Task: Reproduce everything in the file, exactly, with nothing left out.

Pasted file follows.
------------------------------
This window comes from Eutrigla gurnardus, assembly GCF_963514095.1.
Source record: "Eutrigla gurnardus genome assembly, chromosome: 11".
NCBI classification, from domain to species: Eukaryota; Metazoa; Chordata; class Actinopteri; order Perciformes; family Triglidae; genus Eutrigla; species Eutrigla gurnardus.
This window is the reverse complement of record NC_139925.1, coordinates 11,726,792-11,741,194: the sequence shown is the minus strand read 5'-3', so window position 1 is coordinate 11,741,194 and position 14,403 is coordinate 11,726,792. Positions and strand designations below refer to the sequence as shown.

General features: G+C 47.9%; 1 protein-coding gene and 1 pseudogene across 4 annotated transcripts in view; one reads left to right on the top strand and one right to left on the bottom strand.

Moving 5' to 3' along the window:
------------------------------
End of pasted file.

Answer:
This window comes from Eutrigla gurnardus, assembly GCF_963514095.1.
Source record: "Eutrigla gurnardus genome assembly, chromosome: 11".
NCBI classification, from domain to species: Eukaryota; Metazoa; Chordata; class Actinopteri; order Perciformes; family Triglidae; genus Eutrigla; species Eutrigla gurnardus.
This window is the reverse complement of record NC_139925.1, coordinates 11,726,792-11,741,194: the sequence shown is the minus strand read 5'-3', so window position 1 is coordinate 11,741,194 and position 14,403 is coordinate 11,726,792. Positions and strand designations below refer to the sequence as shown.

General features: G+C 47.9%; 1 protein-coding gene and 1 pseudogene across 4 annotated transcripts in view; one reads left to right on the top strand and one right to left on the bottom strand.

Moving 5' to 3' along the window: